Switch to Desktop Site
 
 

Troubled waters keep Coke's Dasani off French shelves

In a land where babies drink Evian and consumers pay a premium for 'natural,' revelations about chemical content threatens to sink a US brand .

About these ads

"Waiting for Dasani..."

That has been the slogan, full of anticipation, on the French website of America's second biggest bottled water brand, as Coca Cola prepared to roll out its latest transAtlantic assault on the land of Perrier and Evian next month.

Now, it seems, the French will have to wait a bit longer. Coca-Cola announced Wednesday that it was indefinitely postponing Dasani's launch in both France and Germany in the wake of a public-relations fiasco that has focused fresh attention on what those handy little bottles of water actually contain.

Score one to the French, then, as they battle to defend their precious food and drinks industry against an American invasion that has swept the country with Coke and Big Macs?

Not really. The US beverage giant appears, rather, to have shot itself in the foot as it sought a niche in a connoisseur's market.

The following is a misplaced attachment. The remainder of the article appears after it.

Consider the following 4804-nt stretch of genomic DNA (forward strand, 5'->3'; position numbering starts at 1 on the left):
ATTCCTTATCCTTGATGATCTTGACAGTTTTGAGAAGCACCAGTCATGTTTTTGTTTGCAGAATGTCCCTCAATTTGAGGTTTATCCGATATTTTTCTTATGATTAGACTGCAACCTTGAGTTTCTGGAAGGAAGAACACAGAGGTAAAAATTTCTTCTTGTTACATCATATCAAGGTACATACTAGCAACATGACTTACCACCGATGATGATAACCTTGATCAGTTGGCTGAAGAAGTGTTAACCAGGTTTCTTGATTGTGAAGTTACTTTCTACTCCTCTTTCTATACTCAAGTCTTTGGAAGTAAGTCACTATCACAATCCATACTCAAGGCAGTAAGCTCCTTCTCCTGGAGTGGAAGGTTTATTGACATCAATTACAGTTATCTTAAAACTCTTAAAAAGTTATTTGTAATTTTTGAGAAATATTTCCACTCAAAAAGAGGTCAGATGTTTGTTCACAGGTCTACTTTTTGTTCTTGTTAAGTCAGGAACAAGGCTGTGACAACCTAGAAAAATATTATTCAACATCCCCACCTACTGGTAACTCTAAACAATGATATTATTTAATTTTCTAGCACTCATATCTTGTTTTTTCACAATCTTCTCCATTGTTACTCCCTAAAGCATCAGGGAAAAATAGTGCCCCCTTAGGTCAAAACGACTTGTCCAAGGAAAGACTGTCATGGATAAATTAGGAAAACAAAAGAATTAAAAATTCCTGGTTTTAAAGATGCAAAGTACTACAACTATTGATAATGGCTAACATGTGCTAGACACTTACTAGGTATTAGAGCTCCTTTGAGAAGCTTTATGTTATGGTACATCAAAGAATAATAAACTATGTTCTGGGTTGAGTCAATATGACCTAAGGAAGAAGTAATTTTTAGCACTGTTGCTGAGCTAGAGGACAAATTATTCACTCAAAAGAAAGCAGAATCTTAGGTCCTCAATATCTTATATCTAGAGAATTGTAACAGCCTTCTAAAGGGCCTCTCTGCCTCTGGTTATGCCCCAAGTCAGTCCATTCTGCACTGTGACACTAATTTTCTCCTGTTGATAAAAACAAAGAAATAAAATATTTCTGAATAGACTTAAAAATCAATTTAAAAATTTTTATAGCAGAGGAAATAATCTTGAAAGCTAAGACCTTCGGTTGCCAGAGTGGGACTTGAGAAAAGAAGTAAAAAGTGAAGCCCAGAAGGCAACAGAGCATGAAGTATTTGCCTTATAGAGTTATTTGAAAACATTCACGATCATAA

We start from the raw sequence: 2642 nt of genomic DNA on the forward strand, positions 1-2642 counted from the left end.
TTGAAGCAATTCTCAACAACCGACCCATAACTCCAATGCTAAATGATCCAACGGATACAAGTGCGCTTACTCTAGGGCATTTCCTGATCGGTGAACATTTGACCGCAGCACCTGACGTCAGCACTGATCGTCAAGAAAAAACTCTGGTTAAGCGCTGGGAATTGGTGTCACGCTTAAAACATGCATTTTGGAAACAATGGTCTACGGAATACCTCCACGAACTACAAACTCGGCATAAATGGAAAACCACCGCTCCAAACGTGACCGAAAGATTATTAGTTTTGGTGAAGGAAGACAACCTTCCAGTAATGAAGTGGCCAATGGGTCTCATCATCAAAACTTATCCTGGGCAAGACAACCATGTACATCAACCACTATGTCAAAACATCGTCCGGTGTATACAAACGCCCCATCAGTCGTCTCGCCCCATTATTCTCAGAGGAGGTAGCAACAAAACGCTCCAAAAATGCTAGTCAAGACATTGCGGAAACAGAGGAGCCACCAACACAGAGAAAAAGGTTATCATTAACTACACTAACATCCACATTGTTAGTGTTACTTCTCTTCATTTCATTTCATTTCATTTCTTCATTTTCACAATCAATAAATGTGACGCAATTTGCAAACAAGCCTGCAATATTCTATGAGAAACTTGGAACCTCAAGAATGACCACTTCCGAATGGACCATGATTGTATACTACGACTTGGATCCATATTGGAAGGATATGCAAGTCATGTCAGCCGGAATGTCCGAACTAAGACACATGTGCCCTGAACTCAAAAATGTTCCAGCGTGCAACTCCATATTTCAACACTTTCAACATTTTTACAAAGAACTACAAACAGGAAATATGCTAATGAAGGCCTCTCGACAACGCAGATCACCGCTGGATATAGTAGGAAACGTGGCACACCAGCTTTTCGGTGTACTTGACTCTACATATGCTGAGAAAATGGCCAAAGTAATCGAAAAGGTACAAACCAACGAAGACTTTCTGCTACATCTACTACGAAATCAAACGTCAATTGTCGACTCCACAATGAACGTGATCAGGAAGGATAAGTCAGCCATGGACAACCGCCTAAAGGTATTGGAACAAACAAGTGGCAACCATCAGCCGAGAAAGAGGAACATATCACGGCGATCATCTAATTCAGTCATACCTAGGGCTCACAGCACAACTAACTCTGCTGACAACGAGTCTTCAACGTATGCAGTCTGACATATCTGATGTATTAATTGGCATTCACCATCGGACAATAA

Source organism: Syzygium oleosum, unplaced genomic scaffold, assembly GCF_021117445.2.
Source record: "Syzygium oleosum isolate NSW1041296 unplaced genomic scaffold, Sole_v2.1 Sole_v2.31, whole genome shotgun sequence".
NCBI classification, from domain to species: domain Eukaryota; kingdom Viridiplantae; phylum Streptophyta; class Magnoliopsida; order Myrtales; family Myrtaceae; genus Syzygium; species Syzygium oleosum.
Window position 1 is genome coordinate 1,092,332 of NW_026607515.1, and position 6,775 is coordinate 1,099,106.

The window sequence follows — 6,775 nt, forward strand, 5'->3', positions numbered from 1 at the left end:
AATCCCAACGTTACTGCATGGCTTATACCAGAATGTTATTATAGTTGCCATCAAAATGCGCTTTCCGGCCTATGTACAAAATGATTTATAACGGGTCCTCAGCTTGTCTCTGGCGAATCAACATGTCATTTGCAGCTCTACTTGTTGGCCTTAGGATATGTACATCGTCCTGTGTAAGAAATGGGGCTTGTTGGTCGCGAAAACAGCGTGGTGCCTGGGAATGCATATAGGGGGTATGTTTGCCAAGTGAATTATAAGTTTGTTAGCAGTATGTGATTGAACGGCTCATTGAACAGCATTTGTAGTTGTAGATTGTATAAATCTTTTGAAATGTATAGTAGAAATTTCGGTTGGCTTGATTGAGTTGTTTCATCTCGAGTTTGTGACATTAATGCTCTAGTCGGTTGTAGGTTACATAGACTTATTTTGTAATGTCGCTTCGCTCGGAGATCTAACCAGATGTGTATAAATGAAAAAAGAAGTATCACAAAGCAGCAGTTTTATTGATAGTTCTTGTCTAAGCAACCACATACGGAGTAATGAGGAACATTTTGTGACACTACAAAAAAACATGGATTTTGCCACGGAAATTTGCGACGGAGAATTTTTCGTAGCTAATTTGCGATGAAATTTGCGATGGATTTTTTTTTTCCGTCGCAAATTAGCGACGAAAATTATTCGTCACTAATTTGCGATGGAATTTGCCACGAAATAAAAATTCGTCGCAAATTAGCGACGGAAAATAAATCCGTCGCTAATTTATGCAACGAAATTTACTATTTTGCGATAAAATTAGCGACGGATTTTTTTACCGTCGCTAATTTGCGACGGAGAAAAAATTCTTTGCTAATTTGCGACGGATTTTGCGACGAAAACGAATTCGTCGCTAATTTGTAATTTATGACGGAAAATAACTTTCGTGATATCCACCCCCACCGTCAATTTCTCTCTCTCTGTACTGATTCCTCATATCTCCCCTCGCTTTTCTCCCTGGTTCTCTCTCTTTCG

Coca-Cola's European retreat comes in the wake of a disastrous introduction of Dasani in Great Britain, where one embarrassing revelation after another has polluted the Continental market.

First, it was discovered that Dasani, marketed as "pure, still water" and sold for 95 pence ($1.74) a half liter, was simply a treated version of tap water from Sidcup (a bedroom community southeast of London), for which local residents pay a nickel.

"Eau Dear," punned one British tabloid headline writer.

But things got worse for Dasani's $13 million British marketing campaign. Last week, Coca-Cola hastily withdrew 500,000 bottles when it was discovered they contained nearly twice the legal amounts of a chemical that may cause cancers if consumed in large amounts. The company says it has no immediate plans for a relaunch in Britain.

Though Coca-Cola initially said it would press ahead with plans to launch Dasani in France next month, and in Germany in May, it issued a statement Wednesday that "the timing is no longer considered optimal."

Next

Page:   1   |   2

Share